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I'm new to this stuff, and have the following question:

In John C. Hulls book the following scenario is presented: on May 15 we enter into a contract to sell 1 mill barrels of oil for the market price on August 15. The oil future expiring on that day are 79 dollars. We can hedge our position by selling 1000 contracts (for 1000 barrels each), and closing them out near August 15. It is then easy to see that in all cases we get 79 million in total (for the contract + the futures)

Now my question is, why did we enter into the contract in the first place? It seems much simpler to just sell 1000 future contracts and not close the position, but just let them expire. Then we still get our 79 million in the end.

A related question: in practice, can a position always just be closed without problems? Is there not a significant risk of not finding a counter party to close the position and being stuck with the futures?

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  • $\begingroup$ You will always find a counterparty, the question is: at what price :) $\endgroup$
    – amdopt
    Jun 9 at 13:27
  • $\begingroup$ Could you take us through the details in each scenario, please? $\endgroup$ Jun 12 at 22:45
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I think you're misinterpreting the scenario. The initial contract is not a futures contract but a spot purchase contract.

why did we enter into the contract in the first place?

Imagine that you are an oil producer in North Dakota and have a contract to sell oil to a refinery in Minnesota on Aug 15th at whatever the spot market price is on Aug 15th. If you enter into a short CME futures contract instead, you'd have to deliver the oil to Cushing, Oklahoma instead of the refinery. So you enter into a spot contract with the refinery instead.

Is there not a significant risk of not finding a counter party to close the position and being stuck with the futures?

Not in a highly liquid exchange-traded commodity like oil. There are market makers that will help you get out of these contracts at (close to) current market prices.

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  • $\begingroup$ I understand the scenario, but my question is: by hedging in this way, we essentially guarantee ourselves that we walk away with 1000*(spot price on aug 15). We can also get the guarantee by just selling the futures, and not entering into the initial contract. So why did we enter into the contract? $\endgroup$ Jun 9 at 13:36
  • $\begingroup$ Probably because you have (or are producing) 1,000 of physical oil to sell and don't want to have to transport it to Cushing, Oklahoma to sell on the exchange. What if the price drops to \$1 on Aug 15? Wouldn't you rather lock in a price of \$79? $\endgroup$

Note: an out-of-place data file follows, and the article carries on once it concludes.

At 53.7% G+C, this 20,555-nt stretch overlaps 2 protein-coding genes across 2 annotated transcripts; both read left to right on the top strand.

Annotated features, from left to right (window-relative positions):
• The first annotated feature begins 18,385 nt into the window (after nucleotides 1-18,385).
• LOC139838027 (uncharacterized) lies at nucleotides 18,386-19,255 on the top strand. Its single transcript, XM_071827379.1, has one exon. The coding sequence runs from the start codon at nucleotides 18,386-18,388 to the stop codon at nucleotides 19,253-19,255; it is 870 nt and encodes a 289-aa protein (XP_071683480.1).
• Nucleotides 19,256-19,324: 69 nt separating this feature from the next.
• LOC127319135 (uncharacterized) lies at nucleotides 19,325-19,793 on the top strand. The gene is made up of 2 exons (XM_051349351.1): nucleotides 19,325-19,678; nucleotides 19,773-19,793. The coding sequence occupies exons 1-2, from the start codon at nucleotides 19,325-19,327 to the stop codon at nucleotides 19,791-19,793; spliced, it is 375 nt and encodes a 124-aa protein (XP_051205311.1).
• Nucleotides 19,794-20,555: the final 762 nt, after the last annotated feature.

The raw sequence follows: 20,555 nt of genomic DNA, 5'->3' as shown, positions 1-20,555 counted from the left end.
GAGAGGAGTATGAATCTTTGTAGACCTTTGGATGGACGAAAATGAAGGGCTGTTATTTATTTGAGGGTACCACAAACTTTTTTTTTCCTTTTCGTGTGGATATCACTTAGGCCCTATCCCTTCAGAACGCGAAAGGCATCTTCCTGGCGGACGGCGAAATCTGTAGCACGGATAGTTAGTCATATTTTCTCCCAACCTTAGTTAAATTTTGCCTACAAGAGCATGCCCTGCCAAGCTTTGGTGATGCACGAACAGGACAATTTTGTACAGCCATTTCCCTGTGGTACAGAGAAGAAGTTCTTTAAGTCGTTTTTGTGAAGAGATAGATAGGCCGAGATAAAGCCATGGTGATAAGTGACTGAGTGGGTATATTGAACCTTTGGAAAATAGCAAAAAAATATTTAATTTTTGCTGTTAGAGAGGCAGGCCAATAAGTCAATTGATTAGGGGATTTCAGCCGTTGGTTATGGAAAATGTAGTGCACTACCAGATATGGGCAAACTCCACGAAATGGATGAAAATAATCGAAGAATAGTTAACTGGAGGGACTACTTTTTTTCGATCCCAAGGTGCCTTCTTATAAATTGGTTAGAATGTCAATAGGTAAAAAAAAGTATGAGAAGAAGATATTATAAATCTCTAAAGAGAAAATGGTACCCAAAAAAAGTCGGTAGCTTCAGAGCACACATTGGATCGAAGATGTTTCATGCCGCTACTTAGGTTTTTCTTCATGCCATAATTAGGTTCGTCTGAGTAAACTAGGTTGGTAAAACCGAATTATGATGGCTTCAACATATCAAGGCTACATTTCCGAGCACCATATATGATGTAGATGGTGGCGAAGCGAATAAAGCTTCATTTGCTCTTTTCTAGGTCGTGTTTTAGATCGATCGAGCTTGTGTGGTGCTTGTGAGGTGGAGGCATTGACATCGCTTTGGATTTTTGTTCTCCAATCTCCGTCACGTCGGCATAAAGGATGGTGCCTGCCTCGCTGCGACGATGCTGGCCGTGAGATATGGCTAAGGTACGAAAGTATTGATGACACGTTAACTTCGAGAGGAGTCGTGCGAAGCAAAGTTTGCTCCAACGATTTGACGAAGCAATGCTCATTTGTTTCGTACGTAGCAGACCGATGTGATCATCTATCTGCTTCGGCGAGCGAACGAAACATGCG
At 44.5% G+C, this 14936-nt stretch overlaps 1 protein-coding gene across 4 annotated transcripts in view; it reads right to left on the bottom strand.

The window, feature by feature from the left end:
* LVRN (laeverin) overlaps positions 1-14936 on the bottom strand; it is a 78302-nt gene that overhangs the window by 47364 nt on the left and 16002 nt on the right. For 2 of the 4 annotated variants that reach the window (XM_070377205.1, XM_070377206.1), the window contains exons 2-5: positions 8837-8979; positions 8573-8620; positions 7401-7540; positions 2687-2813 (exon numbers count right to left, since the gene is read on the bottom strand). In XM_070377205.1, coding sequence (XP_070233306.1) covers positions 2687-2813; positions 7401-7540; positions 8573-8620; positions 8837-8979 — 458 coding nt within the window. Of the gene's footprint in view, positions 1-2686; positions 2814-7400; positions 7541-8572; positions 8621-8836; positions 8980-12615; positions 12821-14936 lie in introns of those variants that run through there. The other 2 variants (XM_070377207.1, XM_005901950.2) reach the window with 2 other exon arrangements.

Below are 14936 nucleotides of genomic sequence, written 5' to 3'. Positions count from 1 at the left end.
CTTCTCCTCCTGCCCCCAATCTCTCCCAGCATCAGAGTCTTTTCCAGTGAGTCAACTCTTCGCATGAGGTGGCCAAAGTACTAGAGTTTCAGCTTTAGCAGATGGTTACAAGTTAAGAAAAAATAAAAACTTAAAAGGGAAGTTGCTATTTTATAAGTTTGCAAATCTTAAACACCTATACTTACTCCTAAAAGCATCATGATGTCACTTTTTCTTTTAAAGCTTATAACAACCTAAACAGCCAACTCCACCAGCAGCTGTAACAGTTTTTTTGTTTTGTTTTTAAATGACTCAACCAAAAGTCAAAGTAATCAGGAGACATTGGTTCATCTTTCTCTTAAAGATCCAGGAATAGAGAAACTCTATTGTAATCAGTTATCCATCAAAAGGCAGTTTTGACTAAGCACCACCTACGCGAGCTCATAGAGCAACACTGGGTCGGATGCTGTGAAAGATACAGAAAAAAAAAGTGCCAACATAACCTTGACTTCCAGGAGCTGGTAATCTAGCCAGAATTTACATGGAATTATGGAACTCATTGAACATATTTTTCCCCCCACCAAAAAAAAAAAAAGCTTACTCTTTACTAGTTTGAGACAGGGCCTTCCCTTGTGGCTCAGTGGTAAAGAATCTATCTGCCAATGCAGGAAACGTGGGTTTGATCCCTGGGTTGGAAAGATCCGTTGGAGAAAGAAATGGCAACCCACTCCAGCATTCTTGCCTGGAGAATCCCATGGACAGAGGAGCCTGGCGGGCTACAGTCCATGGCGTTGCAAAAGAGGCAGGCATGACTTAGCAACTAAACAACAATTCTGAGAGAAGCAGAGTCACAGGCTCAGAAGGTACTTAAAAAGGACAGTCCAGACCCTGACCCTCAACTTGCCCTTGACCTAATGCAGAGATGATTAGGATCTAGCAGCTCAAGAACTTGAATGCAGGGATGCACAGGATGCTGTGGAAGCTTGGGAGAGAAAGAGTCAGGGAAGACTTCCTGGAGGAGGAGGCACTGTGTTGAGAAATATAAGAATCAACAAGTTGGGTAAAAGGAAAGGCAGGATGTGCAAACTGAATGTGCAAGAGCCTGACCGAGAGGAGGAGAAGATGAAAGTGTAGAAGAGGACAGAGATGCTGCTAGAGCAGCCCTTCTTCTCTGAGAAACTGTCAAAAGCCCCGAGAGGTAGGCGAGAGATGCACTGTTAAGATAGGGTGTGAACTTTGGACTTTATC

– D Stanley
    Jun 9 at 13:38
  • $\begingroup$ But if we sold 1000 fututes at 79 dollars in May, we also locked in the 79/barrel, so either way we would get our money, with or without the contract. But I get your point about the delivery $\endgroup$ Jun 9 at 13:40
  • $\begingroup$ Yes that's the difference. With futures you are required to deliver at a specific location. $\endgroup$
    – D Stanley
    Jun 9 at 13:41
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    $\begingroup$ True, buyers of physically delivered oil are a smaller group, but there's plenty of pipelines out of cushing and transport companies to make it viable, but I am not an expert on the details of the supply chain. The hedging/speculation market is much larger though I believe. $\endgroup$
    – D Stanley
    Jun 9 at 18:28
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I have not read this book now but I am assuming this:

  • On May 15 we enter into a contract to sell 1 mill barrels of oil (I assume that is a producer who negotiates a contract with someone and agrees to take the price on August 15th?)
  • So the future is to hedge this agreement (producer has risk that price is low). If you do not get rid of it (and have WTI future), you actually have the problem of 1000*1000 barrels of oil - Delivery procedure
  • With regards to the follow up question: you cannot be sure to always be able to do it easily, which is what happened last year in an extreme scenario.
  • That is not an issue with cash settled contracts which is why Brent never actually got close to 0 or negative
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  • $\begingroup$ Thanks, so the value of entering into the intial contract is that the delivery conditions of the future are more annoying/costly then the delivery condition that we agreed upon in the contract? $\endgroup$ Jun 9 at 13:36
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Some petroleum futures (e.g. Western Texas Intermediate - WTI) are physically settled. if you don't close out the position before expiry, they you will have to physically deliver (or take delivery) in Cushing, Oklahoma.

However some other petroleum futures (e.g. Brent) are cash settled. If you don't close out the position, you won't need to deal with physical delivery at expiry.

Yes, there is a small risk that if you try to trade a futures shortly before expiry, there would not be enough interested counterparties. That's what happened in April 2020 with WTI futures. That did not mean that you could not find a counterparty - you still readily could, just the prices were not what the sellers wanted. I don't think this can happen to cash-settled futures though.

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